– Courtney Love opened up to Bust magazine the common slur that’s used against her and how she has zero fucks to give. Love has always behaved … colorfully … to put it politely, and she’s absolutely done many things that were inappropriately bonkers, like accusing Dave Grohl of having sexual feelings for her daughter, Frances Bean Cobain. To be sure, there are plenty of people with mental illness who are so far in denial that they can’t admit they have a problem. She totally could be in that camp. But it’s also possible, just possible, that a famous woman who acts bonkers gets labeled “crazy” and men who behave the same way are just seen as “fun” or “quirky” … or “winning!” [Bust Magazine] [Photo via Bust Magazine]
“Teen Mom” Amber Portwood made a hugely personal revelation this week: The reality tv star says she was diagnosed with bipolar disorder several years ago. Well, that does explain a lot, doesn’t it? The explosive bouts of rage, the suicidal tendencies. She’s been about as predictable as a volcano, and similarly destructive to everything in her path.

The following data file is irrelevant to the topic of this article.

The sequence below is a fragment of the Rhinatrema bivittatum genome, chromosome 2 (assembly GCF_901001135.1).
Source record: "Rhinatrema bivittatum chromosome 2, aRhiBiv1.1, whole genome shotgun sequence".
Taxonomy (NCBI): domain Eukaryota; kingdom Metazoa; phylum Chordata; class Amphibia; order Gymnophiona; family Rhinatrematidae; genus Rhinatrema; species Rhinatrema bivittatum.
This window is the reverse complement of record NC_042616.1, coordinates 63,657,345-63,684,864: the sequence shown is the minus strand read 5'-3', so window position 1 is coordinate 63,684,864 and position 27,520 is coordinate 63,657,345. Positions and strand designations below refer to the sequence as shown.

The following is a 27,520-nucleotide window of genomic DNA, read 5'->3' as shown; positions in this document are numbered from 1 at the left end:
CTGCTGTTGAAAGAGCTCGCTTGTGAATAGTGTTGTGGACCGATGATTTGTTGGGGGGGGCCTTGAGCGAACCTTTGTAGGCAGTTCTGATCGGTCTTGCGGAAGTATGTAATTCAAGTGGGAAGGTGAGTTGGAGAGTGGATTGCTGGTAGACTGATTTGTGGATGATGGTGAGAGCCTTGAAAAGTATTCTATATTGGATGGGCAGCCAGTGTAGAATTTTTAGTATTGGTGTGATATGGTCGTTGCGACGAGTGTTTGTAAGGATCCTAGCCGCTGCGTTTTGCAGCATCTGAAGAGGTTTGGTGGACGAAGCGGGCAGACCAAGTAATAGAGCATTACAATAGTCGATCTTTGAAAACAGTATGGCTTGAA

You’d think that since Portwood has known for some time why her moods are all over the place, things would have leveled off somewhat by now.
If you know what the problem is, you can treat it, right? Unfortunately, treatment of bipolar disorder isn’t that simple. Read more…
It didn’t take long for me to figure out something about Nick* was different. Everything about him was outsized, super-charming and a bit impulsive. For our second date, he seriously considered whisking me away to Atlantic City for the weekend to go gambling. After only two weeks of dating, he told me he thought I was “the one.” He chatted a mile a minute, exhausting one topic and moving right on to the next without missing a beat. On our earliest dates, I literally felt as though I was his audience — though I didn’t exactly mind, because he was charismatic and bright and his life story fascinated me. I’m not the life of the party at all, so to be with someone who is the life of the party was extremely fun. When he finally told me after several dates that he had bipolar disorder and ADD, I nearly smacked myself in the forehead. Of course he does! I realized. He’s textbook!
My older brother Eliot* also has bipolar disorder (also known as manic depression). Eliot’s behavior when he has not been taking his medication is almost exactly like Nick’s. He’s just as impulsive, if not more so; a few Christmases ago, he tried to persuade me to ditch our family and drive to Foxwoods to go gambling. Eliot is also very charming, charismatic, bright and the dictionary definition of “the life of the party.” Our personalities are so different that our friends can hardly believe he and I are related.
So when Nick mentioned that he is not taking medication for his bipolar and ADD, I nearly smacked myself in the forehead a second time. Of course, of course, I thought. And then: F**k. Keep reading »